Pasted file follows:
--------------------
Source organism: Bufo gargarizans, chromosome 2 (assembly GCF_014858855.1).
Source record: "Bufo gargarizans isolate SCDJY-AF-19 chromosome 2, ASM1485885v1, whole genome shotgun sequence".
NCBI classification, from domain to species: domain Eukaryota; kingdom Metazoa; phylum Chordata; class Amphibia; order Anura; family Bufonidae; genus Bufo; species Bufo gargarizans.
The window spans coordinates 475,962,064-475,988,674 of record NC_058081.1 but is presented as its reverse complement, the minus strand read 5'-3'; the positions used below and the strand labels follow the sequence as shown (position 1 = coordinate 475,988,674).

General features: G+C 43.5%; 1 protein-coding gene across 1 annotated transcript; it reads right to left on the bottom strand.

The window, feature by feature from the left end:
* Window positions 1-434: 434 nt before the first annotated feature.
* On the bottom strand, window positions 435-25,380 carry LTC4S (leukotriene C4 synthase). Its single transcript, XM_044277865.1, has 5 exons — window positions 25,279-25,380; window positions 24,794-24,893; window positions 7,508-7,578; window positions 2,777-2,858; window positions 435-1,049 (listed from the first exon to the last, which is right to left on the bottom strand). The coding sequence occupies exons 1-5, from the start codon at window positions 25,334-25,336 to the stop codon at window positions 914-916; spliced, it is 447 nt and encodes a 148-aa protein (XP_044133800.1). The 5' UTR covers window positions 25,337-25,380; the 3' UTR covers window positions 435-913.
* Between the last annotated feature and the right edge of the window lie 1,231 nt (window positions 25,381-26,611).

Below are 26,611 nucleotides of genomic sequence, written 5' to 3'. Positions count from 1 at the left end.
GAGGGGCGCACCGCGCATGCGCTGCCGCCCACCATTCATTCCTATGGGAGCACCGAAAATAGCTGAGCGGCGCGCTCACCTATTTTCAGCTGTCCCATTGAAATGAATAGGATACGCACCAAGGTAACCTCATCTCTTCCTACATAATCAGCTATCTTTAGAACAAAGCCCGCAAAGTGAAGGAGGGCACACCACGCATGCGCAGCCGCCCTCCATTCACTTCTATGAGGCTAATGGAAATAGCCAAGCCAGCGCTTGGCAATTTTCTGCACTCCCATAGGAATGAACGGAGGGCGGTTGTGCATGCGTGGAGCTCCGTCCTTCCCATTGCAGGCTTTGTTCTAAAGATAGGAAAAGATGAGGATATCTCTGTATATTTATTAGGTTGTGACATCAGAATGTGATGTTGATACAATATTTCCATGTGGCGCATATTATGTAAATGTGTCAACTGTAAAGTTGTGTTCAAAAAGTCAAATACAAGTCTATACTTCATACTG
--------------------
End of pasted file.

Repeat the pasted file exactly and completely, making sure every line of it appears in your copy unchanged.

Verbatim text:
Source organism: Bufo gargarizans, chromosome 2 (assembly GCF_014858855.1).
Source record: "Bufo gargarizans isolate SCDJY-AF-19 chromosome 2, ASM1485885v1, whole genome shotgun sequence".
NCBI classification, from domain to species: domain Eukaryota; kingdom Metazoa; phylum Chordata; class Amphibia; order Anura; family Bufonidae; genus Bufo; species Bufo gargarizans.
The window spans coordinates 475,962,064-475,988,674 of record NC_058081.1 but is presented as its reverse complement, the minus strand read 5'-3'; the positions used below and the strand labels follow the sequence as shown (position 1 = coordinate 475,988,674).

General features: G+C 43.5%; 1 protein-coding gene across 1 annotated transcript; it reads right to left on the bottom strand.

The window, feature by feature from the left end:
* Window positions 1-434: 434 nt before the first annotated feature.
* On the bottom strand, window positions 435-25,380 carry LTC4S (leukotriene C4 synthase). Its single transcript, XM_044277865.1, has 5 exons — window positions 25,279-25,380; window positions 24,794-24,893; window positions 7,508-7,578; window positions 2,777-2,858; window positions 435-1,049 (listed from the first exon to the last, which is right to left on the bottom strand). The coding sequence occupies exons 1-5, from the start codon at window positions 25,334-25,336 to the stop codon at window positions 914-916; spliced, it is 447 nt and encodes a 148-aa protein (XP_044133800.1). The 5' UTR covers window positions 25,337-25,380; the 3' UTR covers window positions 435-913.
* Between the last annotated feature and the right edge of the window lie 1,231 nt (window positions 25,381-26,611).

Below are 26,611 nucleotides of genomic sequence, written 5' to 3'. Positions count from 1 at the left end.
GAGGGGCGCACCGCGCATGCGCTGCCGCCCACCATTCATTCCTATGGGAGCACCGAAAATAGCTGAGCGGCGCGCTCACCTATTTTCAGCTGTCCCATTGAAATGAATAGGATACGCACCAAGGTAACCTCATCTCTTCCTACATAATCAGCTATCTTTAGAACAAAGCCCGCAAAGTGAAGGAGGGCACACCACGCATGCGCAGCCGCCCTCCATTCACTTCTATGAGGCTAATGGAAATAGCCAAGCCAGCGCTTGGCAATTTTCTGCACTCCCATAGGAATGAACGGAGGGCGGTTGTGCATGCGTGGAGCTCCGTCCTTCCCATTGCAGGCTTTGTTCTAAAGATAGGAAAAGATGAGGATATCTCTGTATATTTATTAGGTTGTGACATCAGAATGTGATGTTGATACAATATTTCCATGTGGCGCATATTATGTAAATGTGTCAACTGTAAAGTTGTGTTCAAAAAGTCAAATACAAGTCTATACTTCATACTG